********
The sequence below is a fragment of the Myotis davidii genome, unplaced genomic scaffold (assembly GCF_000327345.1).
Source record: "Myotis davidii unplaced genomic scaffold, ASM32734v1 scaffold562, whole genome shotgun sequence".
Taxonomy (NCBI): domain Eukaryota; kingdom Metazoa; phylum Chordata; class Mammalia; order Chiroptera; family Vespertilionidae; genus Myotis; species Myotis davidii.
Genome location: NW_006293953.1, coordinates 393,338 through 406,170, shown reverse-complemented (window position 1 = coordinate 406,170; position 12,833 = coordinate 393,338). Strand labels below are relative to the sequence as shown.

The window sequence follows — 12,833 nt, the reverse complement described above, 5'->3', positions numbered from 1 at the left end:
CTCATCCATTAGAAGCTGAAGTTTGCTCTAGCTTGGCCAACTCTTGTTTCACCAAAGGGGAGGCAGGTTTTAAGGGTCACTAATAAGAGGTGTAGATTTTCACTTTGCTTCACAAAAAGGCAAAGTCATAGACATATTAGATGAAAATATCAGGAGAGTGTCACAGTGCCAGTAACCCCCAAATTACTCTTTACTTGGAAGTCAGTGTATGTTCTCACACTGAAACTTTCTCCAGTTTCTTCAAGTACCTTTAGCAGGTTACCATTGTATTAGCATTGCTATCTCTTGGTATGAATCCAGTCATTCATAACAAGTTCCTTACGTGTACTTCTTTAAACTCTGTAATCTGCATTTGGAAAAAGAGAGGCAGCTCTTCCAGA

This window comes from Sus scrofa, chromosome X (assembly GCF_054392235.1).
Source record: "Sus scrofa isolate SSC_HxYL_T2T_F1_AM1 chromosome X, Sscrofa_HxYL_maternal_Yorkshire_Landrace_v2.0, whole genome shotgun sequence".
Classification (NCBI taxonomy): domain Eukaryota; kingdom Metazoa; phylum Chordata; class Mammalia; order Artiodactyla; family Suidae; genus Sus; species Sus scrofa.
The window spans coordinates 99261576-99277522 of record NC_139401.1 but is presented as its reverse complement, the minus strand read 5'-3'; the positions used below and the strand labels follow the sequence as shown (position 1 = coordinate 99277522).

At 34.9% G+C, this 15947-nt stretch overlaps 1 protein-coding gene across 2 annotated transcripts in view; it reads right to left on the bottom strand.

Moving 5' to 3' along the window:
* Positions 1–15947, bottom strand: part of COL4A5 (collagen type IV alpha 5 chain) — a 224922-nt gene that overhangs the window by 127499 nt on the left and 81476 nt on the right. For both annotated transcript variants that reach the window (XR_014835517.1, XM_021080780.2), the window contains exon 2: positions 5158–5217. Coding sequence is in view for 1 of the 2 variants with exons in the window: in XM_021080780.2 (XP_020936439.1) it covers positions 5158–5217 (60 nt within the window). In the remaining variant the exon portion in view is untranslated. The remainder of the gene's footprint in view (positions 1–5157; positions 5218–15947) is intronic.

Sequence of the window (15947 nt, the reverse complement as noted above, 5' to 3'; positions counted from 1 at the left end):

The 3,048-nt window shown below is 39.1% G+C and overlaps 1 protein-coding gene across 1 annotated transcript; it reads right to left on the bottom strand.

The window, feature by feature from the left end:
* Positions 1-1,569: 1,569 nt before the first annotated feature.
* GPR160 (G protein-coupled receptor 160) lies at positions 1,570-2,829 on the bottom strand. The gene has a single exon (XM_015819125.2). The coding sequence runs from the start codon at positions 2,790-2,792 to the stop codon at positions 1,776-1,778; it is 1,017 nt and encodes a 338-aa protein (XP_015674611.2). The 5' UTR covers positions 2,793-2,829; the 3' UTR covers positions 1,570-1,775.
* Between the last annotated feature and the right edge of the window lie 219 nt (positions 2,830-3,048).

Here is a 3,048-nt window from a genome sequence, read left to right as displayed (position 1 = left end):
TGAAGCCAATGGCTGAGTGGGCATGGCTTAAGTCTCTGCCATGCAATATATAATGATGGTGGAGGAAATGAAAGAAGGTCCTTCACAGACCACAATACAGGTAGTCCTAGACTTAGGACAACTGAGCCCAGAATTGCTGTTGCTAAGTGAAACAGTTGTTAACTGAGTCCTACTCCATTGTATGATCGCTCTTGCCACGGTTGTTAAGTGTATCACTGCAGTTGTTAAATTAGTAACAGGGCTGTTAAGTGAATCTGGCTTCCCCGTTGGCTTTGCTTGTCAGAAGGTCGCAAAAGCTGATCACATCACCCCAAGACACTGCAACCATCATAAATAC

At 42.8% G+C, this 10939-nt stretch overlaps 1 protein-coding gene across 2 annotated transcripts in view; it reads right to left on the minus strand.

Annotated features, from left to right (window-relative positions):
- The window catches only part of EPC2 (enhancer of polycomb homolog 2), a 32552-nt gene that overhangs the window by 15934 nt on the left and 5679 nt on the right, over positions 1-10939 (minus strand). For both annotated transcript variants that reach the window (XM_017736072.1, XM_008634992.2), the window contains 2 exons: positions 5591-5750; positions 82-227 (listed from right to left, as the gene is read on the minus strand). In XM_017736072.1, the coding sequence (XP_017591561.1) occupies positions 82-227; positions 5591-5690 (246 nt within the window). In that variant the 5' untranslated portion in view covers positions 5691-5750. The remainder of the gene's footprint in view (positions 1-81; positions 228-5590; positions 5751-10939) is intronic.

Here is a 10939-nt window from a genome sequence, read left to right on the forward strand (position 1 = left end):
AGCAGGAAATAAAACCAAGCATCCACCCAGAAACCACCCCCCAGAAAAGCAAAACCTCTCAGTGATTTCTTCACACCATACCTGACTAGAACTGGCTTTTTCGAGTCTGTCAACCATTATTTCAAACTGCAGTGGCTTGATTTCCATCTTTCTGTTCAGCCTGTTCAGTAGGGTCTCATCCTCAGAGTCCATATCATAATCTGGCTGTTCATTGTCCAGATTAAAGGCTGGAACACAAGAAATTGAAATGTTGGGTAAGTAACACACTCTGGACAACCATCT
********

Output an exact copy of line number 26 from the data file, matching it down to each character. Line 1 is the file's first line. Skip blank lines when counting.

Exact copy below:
AGCAGGAAATAAAACCAAGCATCCACCCAGAAACCACCCCCCAGAAAAGCAAAACCTCTCAGTGATTTCTTCACACCATACCTGACTAGAACTGGCTTTTTCGAGTCTGTCAACCATTATTTCAAACTGCAGTGGCTTGATTTCCATCTTTCTGTTCAGCCTGTTCAGTAGGGTCTCATCCTCAGAGTCCATATCATAATCTGGCTGTTCATTGTCCAGATTAAAGGCTGGAACACAAGAAATTGAAATGTTGGGTAAGTAACACACTCTGGACAACCATCT